Scientist’s New Book Could Make You An Instant Physicist
By Robert Sanders, UC Berkeley
Richard Muller is a guy who thinks spouting fun physics facts will make you the life of the party. And his new book, “The Instant Physicist: An Illustrated Guide,” may just convince you he’s right.
Who knew, for example, that liquor, by law, must be radioactive? Or that you really can get your clothes whiter than white? Or that the earth is travelling through space at a million miles per hour?
These are some of the astonishing facts Muller, a professor of physics at the University of California, Berkeley, explains with the help of witty cartoons by illustrator Joey Manfre.
“When I was a kid, I used to love “ËœRipley’s Believe it or Not,’” Muller said. The 2011 book’s anecdotes are like Ripley’s amazing tidbits, “but with a real explanation. I think this is a new approach to teaching physics. If you know ten-year-olds, giving them a copy of this book will begin to make them fascinated by science. But the book is equally liked by physics professors,” he added.
The fun facts are mined from Muller’s previous book, the 2008 bestseller “Physics for Future Presidents,” which itself is a distillation of the lectures Muller gives in his introductory physics class of the same name. Muller credits his daughter with the inspiration for the book, after she commented that she liked best the surprising “sound bites” sprinkled throughout.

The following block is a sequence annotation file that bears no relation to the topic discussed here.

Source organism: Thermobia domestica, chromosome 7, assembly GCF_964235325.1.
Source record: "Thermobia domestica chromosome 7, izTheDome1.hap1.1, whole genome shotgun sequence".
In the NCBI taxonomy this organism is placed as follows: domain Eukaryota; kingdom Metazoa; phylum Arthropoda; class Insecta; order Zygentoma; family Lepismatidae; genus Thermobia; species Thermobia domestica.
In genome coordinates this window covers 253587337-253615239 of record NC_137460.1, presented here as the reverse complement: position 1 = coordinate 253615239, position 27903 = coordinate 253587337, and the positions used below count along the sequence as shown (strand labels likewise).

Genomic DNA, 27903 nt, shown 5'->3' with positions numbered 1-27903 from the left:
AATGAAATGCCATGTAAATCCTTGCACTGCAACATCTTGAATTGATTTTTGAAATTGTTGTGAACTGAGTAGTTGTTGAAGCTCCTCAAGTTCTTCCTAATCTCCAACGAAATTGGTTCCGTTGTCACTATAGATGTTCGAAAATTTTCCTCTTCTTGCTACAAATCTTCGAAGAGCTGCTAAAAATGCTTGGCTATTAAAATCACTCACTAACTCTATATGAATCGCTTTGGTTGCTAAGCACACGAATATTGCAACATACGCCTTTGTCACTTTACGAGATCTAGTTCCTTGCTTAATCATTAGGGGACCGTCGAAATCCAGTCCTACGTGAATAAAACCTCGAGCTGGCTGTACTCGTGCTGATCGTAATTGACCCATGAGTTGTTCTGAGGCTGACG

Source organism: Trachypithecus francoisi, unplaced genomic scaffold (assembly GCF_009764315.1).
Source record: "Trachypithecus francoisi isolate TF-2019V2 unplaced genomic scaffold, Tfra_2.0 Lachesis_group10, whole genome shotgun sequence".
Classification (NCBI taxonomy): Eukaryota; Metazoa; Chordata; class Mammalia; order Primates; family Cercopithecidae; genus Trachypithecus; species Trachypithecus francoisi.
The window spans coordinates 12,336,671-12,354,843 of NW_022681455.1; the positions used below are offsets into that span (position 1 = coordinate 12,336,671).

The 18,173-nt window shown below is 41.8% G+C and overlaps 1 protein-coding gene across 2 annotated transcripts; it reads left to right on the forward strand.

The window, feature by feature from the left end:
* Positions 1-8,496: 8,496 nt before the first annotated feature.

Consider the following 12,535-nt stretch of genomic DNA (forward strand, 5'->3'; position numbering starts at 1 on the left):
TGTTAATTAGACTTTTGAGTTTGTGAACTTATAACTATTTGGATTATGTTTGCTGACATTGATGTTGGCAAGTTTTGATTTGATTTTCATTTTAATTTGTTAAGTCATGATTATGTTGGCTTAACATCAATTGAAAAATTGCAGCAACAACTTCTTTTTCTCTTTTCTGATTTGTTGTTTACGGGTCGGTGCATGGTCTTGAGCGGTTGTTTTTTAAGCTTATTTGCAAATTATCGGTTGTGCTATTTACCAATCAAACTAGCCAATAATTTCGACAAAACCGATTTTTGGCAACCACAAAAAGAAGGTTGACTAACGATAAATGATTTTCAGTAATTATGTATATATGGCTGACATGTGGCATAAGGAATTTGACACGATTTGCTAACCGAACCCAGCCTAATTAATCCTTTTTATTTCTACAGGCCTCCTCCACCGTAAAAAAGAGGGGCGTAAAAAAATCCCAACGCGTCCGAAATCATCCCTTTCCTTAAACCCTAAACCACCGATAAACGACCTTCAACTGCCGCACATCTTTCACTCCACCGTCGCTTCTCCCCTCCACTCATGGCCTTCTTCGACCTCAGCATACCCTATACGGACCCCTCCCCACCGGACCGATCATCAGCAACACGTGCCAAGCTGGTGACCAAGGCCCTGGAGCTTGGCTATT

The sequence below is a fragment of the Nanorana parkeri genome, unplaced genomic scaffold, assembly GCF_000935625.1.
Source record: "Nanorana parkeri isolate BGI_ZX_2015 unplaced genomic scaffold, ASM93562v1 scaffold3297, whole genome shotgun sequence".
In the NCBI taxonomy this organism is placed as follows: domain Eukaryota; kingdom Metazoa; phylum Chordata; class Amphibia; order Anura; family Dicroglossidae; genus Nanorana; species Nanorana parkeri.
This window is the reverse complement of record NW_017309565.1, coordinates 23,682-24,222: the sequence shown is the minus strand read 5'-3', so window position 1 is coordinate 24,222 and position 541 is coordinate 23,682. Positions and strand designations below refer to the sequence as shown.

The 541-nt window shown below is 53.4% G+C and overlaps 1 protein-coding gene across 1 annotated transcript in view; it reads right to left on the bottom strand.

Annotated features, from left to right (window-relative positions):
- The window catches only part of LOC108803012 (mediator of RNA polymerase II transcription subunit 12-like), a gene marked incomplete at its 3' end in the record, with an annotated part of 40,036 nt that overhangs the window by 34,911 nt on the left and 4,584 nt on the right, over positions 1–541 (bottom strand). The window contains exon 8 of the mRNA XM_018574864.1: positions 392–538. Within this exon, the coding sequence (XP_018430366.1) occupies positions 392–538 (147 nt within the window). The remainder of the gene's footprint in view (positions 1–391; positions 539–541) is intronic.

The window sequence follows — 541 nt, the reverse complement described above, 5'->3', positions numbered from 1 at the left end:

“Like the fact that alcohol is required by law to be radioactive ““ it’s something so memorable that you never forget it,” he said.
Muller proposed an illustrated book of sound bites to his publisher, W. W. Norton & Company, and then called upon a designer/illustrator friend, Manfre, to try his hand at some cartoons. The collaboration was ideal, Muller said, and Norton bought the idea.
“I think there is a lot of nourishment in the cartoons,” Muller said. “Joey’s cartoons are not only humorous and clever, but so creative. Each one is new and original and gives a freshness to the pages that I really love.”
Muller’s brief introduction promises that the book will not only help the reader “pass yourself off as a physicist at your next party (assuming you would want to),” but also win arguments with friends and relatives and win money on “crazy-sounding bets.”
More seriously, he wants the book to serve a purpose similar to that of “Physics for Future Presidents,” which has sold more than 60,000 copies. That is, he wants to teach the lay public in as painless a way as possible about the science and technology now changing their lives.
“Whether you are a world leader or just a voting citizen, you’ll improve your judgment by knowing some key facts and numbers. And what better way to learn them than through humor?” he wrote in the book’s introduction.
He claims to have many more anecdotes than the 65 in the book, but don’t look for a sequel just yet. His next book is “Energy for Future Presidents.”
“Physics is non-partisan, and I hope to take the politics out of the argument over global warming and focus on the science,” he said. “If all we can do is lower the temperature of the debate over global warming, we will make a real contribution.”
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